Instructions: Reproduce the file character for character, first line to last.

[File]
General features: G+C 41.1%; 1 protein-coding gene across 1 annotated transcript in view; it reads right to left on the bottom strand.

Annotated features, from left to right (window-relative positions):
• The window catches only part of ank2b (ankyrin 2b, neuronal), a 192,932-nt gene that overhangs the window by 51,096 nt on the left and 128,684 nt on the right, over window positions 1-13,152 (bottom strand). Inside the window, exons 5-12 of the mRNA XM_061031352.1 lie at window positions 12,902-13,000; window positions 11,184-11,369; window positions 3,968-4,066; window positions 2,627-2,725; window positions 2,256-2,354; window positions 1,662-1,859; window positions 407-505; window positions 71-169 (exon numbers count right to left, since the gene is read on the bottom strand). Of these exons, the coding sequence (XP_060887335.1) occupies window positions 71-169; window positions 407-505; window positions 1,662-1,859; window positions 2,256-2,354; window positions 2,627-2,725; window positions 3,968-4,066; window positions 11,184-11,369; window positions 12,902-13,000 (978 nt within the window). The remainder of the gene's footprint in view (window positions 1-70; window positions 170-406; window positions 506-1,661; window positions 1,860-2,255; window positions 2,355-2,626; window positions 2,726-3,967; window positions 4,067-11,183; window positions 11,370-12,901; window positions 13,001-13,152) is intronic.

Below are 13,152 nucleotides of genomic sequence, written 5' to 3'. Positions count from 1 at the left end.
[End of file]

General features: G+C 41.1%; 1 protein-coding gene across 1 annotated transcript in view; it reads right to left on the bottom strand.

Annotated features, from left to right (window-relative positions):
• The window catches only part of ank2b (ankyrin 2b, neuronal), a 192,932-nt gene that overhangs the window by 51,096 nt on the left and 128,684 nt on the right, over window positions 1-13,152 (bottom strand). Inside the window, exons 5-12 of the mRNA XM_061031352.1 lie at window positions 12,902-13,000; window positions 11,184-11,369; window positions 3,968-4,066; window positions 2,627-2,725; window positions 2,256-2,354; window positions 1,662-1,859; window positions 407-505; window positions 71-169 (exon numbers count right to left, since the gene is read on the bottom strand). Of these exons, the coding sequence (XP_060887335.1) occupies window positions 71-169; window positions 407-505; window positions 1,662-1,859; window positions 2,256-2,354; window positions 2,627-2,725; window positions 3,968-4,066; window positions 11,184-11,369; window positions 12,902-13,000 (978 nt within the window). The remainder of the gene's footprint in view (window positions 1-70; window positions 170-406; window positions 506-1,661; window positions 1,860-2,255; window positions 2,355-2,626; window positions 2,726-3,967; window positions 4,067-11,183; window positions 11,370-12,901; window positions 13,001-13,152) is intronic.

Below are 13,152 nucleotides of genomic sequence, written 5' to 3'. Positions count from 1 at the left end.